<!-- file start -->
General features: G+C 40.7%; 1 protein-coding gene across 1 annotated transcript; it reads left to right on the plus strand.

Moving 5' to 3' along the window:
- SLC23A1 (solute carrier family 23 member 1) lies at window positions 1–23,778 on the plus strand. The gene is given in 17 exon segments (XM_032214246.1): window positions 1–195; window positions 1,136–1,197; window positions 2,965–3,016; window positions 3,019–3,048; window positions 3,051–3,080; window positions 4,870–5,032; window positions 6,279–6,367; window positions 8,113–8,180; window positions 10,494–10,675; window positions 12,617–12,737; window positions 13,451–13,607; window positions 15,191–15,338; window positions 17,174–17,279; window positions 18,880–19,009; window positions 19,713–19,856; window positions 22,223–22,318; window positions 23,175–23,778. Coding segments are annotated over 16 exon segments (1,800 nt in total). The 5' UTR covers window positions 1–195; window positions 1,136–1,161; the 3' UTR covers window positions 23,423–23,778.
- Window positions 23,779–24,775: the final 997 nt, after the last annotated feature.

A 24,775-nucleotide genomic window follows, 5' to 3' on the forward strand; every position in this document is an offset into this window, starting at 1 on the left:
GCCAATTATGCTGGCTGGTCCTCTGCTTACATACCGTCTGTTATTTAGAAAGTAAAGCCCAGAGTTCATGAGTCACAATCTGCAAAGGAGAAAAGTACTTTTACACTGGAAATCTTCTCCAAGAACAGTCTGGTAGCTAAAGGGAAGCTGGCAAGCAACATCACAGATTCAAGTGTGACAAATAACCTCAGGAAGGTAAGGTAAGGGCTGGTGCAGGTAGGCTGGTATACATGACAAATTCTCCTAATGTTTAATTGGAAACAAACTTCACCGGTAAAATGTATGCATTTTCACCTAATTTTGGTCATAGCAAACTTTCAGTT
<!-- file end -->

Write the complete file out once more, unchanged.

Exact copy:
General features: G+C 40.7%; 1 protein-coding gene across 1 annotated transcript; it reads left to right on the plus strand.

Moving 5' to 3' along the window:
- SLC23A1 (solute carrier family 23 member 1) lies at window positions 1–23,778 on the plus strand. The gene is given in 17 exon segments (XM_032214246.1): window positions 1–195; window positions 1,136–1,197; window positions 2,965–3,016; window positions 3,019–3,048; window positions 3,051–3,080; window positions 4,870–5,032; window positions 6,279–6,367; window positions 8,113–8,180; window positions 10,494–10,675; window positions 12,617–12,737; window positions 13,451–13,607; window positions 15,191–15,338; window positions 17,174–17,279; window positions 18,880–19,009; window positions 19,713–19,856; window positions 22,223–22,318; window positions 23,175–23,778. Coding segments are annotated over 16 exon segments (1,800 nt in total). The 5' UTR covers window positions 1–195; window positions 1,136–1,161; the 3' UTR covers window positions 23,423–23,778.
- Window positions 23,779–24,775: the final 997 nt, after the last annotated feature.

A 24,775-nucleotide genomic window follows, 5' to 3' on the forward strand; every position in this document is an offset into this window, starting at 1 on the left:
GCCAATTATGCTGGCTGGTCCTCTGCTTACATACCGTCTGTTATTTAGAAAGTAAAGCCCAGAGTTCATGAGTCACAATCTGCAAAGGAGAAAAGTACTTTTACACTGGAAATCTTCTCCAAGAACAGTCTGGTAGCTAAAGGGAAGCTGGCAAGCAACATCACAGATTCAAGTGTGACAAATAACCTCAGGAAGGTAAGGTAAGGGCTGGTGCAGGTAGGCTGGTATACATGACAAATTCTCCTAATGTTTAATTGGAAACAAACTTCACCGGTAAAATGTATGCATTTTCACCTAATTTTGGTCATAGCAAACTTTCAGTT